If you’re starting a business, you may be keenly aware of your intellectual property opportunities and challenges. Or, if you’re not starting a tech company, your IP may just be a passing thought. But every entrepreneur should know these five basic things about intellectual property when they launch their business.

1. Patents, copyrights, and trademarks are all different. Broadly speaking, you patent your invention, copyright your written work, and trademark your brand. Patents can be the most time consuming and expensive of the IP protection trio, but are often crucial to startups. If you’re working with unique technology, it’s a must. Copyrights are the “easiest” of the three. Any original written work you create is automatically given copyright protection, but you can also register it with the USPTO for additional protection. Trademarks fall in between patents and copyrights in terms of the effort needed to secure protection. Common law trademark rights exist for your brand and don’t require USPTO registration. However, registering your trademark with the USPTO gives you far greater protection: you can sue in federal court for damages if your mark is infringed, other companies will be barred from registering similar trademarks with the USPTO, and you can use the (R) symbol.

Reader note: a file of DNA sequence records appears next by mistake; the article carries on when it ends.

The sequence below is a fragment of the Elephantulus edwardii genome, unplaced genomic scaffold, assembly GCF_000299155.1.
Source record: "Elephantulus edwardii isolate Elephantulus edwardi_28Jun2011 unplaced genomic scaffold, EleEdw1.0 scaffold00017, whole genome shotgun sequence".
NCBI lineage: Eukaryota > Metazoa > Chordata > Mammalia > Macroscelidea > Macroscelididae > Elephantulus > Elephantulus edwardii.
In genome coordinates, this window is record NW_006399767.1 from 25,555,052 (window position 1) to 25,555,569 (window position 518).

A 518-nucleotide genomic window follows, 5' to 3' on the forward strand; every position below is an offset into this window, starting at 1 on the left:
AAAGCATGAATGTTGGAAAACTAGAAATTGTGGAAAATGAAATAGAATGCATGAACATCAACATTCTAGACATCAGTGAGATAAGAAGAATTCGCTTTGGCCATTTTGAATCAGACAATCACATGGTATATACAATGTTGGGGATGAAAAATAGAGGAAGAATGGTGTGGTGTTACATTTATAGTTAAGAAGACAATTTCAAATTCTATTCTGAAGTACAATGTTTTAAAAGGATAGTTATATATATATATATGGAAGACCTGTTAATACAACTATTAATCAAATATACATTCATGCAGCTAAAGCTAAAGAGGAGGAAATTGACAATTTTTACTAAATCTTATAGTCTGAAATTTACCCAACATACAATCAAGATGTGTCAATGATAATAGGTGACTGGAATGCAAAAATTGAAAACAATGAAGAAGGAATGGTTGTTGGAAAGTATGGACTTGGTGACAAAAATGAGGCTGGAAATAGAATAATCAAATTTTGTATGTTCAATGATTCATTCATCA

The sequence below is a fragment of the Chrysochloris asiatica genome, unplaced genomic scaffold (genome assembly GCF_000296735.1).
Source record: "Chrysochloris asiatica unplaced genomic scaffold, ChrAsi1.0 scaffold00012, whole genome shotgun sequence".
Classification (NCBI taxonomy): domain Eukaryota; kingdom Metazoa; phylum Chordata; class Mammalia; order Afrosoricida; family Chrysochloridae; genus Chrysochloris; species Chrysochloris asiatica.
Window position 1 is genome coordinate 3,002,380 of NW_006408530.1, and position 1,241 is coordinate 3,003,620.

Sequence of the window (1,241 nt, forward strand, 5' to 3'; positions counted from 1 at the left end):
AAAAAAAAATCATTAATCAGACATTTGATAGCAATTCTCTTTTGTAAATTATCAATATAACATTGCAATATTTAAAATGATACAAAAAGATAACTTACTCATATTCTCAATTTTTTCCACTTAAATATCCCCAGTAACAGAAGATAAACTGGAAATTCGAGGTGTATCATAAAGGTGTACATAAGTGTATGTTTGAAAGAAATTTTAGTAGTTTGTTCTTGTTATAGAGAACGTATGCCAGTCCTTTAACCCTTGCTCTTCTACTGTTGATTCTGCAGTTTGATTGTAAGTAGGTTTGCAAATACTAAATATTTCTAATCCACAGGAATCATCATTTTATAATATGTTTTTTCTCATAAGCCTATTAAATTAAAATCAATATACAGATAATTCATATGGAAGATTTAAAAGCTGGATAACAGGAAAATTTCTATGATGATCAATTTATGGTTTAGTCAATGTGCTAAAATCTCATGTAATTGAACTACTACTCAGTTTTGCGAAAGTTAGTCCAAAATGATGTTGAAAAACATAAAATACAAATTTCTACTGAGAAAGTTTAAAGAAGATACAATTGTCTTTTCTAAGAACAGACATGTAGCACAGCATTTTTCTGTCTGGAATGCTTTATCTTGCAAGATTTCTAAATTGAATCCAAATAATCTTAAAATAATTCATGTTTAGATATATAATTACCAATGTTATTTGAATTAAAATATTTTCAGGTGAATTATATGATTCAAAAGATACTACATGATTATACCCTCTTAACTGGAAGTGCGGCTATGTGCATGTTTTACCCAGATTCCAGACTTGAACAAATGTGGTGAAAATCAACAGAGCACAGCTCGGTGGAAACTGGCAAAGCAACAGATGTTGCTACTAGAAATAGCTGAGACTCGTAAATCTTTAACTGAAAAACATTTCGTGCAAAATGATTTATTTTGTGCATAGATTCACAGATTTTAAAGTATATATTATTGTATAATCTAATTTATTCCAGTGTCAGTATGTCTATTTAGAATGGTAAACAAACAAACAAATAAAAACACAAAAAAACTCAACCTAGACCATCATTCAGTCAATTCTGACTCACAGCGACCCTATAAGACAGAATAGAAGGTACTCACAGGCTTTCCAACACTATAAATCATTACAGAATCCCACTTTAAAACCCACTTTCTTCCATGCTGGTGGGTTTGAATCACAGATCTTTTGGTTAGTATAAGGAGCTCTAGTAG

2. You need to affirmatively protect your IP in business transactions. If you’re engaged in joint ventures or business transactions with other companies, you should spell out IP ownership and licensing restrictions in your contracts. Specifically, make it clear that you retain all rights to your IP. You want to make sure there’s no confusion — don’t license or sell your IP when you don’t mean to.

3. IP adds value. Intellectual property is often among a company’s most highly valued assets. A tech company without patents would have a hard time keeping competitors at bay. By that same token, McDonald’s could likely sell the right to use its golden arches for quite a bit of money. Make sure to monetize your ideas early, particularly if you’re looking to ensure proper valuation of your company.

4. IP rights expire. Unfortunately, you can’t just set it and forget it. You need to take an active role in managing and renewing your IP assets. For instance, trademark owners must file a form (known as a Section 8) five years after their trademark has registered. Then, every ten years after registration, another declaration and renewal must be filed. Failure to keep up with this will result in a cancellation of your trademark. We suggest calendaring events for all of your IP — patents, trademarks and copyrights.

5. Intellectual property rights are not absolute. “Fair use” is a defense to both trademark infringement and copyright infringement (although trademark fair use differs from copyright fair use). Other defenses and exceptions exist as well. In short, you shouldn’t assume that your rights are absolute. For example, competitors may compare their product to your trademarked product, and portions of your copyrighted work may be used for education or criticism.

It’s important for entrepreneurs to stay on top of developments in intellectual property law. Your business must evolve with the law to ensure that you are using your IP effectively and profitably. We hope these five pointers are a good start!